It was announced by the
Evangelical Church that it would make Western Union College a
seat of learning of which both Le Mars and Iowa would be proud.
In order to accomplish this, it was deemed essential that an endowment
fund of $100,000 should be raised. It was proposed to secure the
amount by popular subscription, and the citizens of Le Mars and
vicinity quickly pledged the amount apportioned to them. The
board of trustees then selected the faculty and pushed forward on other
arrangements for making the opening in September of 1900 a successful
one from every point of view.
In the selection of the president of the college the board
was very fortunate in securing the services of Reverend Herman Henry
Thoren, Ph.D. He was well fitted for the type of institution now
envisioned, for he was both a highly educated and accomplished
Christian gentleman. Reverend Thoren was a native of Germany,
where he was raised and educated until he was nearly eighteen years of
age. He arrived in Le Mars in July, 1900 and immediately entered
upon his duties, shouldering the arduous task of completing
arrangements for the opening of classes in September.
The catalogues had been issued, the courses of study arranged,
and everything progressing well when a blow fell that would have
blighted the hopes of those whose faith was less strong than that of
the worthy president and his coadjutors, the board of trustees.
On the night of August 24, 1900, during a terrific rain storm, the
college building was struck by lightening and in a remarkably short
time completely destroyed by fire. The citizens of Le Mars were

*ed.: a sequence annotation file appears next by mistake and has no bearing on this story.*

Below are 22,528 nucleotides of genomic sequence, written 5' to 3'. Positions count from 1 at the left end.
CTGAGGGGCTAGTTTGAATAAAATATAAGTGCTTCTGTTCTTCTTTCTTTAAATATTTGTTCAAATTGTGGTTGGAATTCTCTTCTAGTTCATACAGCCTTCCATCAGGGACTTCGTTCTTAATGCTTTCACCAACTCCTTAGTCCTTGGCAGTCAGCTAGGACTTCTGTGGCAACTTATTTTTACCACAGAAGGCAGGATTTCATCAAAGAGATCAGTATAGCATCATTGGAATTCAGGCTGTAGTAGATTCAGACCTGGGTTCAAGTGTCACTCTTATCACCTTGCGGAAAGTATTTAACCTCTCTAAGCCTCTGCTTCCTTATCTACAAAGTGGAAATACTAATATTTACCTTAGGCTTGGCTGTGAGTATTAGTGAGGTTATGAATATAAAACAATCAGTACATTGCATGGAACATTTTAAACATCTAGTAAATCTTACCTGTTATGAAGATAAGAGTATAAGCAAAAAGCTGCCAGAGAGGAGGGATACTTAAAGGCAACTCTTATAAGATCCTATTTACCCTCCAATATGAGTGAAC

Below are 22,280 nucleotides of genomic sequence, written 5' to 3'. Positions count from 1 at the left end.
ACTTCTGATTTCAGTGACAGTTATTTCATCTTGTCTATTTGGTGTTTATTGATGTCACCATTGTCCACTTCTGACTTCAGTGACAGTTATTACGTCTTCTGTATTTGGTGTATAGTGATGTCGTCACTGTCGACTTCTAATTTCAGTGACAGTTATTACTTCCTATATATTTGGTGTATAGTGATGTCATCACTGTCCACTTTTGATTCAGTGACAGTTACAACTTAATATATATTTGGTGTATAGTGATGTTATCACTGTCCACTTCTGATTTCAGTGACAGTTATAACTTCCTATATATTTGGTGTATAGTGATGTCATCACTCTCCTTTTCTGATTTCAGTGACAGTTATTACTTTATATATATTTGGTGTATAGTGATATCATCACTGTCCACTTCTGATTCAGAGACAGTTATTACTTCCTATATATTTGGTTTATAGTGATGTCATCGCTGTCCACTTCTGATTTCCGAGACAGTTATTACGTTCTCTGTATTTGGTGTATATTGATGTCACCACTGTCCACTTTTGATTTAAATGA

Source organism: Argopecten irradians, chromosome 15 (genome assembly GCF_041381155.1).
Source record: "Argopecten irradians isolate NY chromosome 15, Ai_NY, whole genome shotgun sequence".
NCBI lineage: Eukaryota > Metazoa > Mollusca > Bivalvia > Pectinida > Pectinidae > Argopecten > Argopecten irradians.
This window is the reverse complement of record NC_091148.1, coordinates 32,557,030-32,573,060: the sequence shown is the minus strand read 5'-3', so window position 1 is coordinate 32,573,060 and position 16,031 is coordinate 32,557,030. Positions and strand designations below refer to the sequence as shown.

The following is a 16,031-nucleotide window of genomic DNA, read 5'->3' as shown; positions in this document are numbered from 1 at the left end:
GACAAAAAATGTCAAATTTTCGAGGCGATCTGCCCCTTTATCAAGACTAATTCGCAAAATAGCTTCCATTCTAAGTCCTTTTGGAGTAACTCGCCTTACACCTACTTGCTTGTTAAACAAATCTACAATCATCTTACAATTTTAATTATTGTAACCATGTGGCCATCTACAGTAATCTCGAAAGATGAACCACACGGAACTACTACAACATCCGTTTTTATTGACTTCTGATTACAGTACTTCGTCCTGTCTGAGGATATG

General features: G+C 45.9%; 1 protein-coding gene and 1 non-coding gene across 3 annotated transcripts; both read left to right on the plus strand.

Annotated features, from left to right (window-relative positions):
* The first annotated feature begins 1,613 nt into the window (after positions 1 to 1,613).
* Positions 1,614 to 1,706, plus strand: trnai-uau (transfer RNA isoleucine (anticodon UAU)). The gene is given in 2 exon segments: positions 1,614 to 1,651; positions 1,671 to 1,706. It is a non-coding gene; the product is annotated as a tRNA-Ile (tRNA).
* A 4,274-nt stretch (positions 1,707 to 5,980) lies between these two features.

awakened by the harassing fire alarm and hurried to the south end of
the city where stood the stately college building wrapped in
destructive flames. In one short hour the fire had consumed all
preparations and annulled the work of months. It was a remarkable
coincidence that the building was burned just eight years to the day on
which it was dedicated, August 24, 1892.
Before the flames had ceased their work of devastation, the
president of the college was busy mailing mimeographed circulars to the
trustees and others with the information that was saddening,
indeed. Many prophesied that the burning of the college building
would be the end of Western Union College. But they
underestimated the determination of the supporters of the school.
With courage and trust in Providence, Le Mars and President Thoren rose
to the occasion.
There had been nothing in the agreement between the newly
incorporated college and the Normal School Association to restore the
building destroyed by the fire. Therefore if the college was to
be rebuilt, an estimated $10,000 would have to be raised for that
purpose. Reverend Jonas, presiding elder of the United
Evangelical Church, believed that the church would not be able to take
on the additional burden, so all concerned looked to the people of Le
Mars for aid.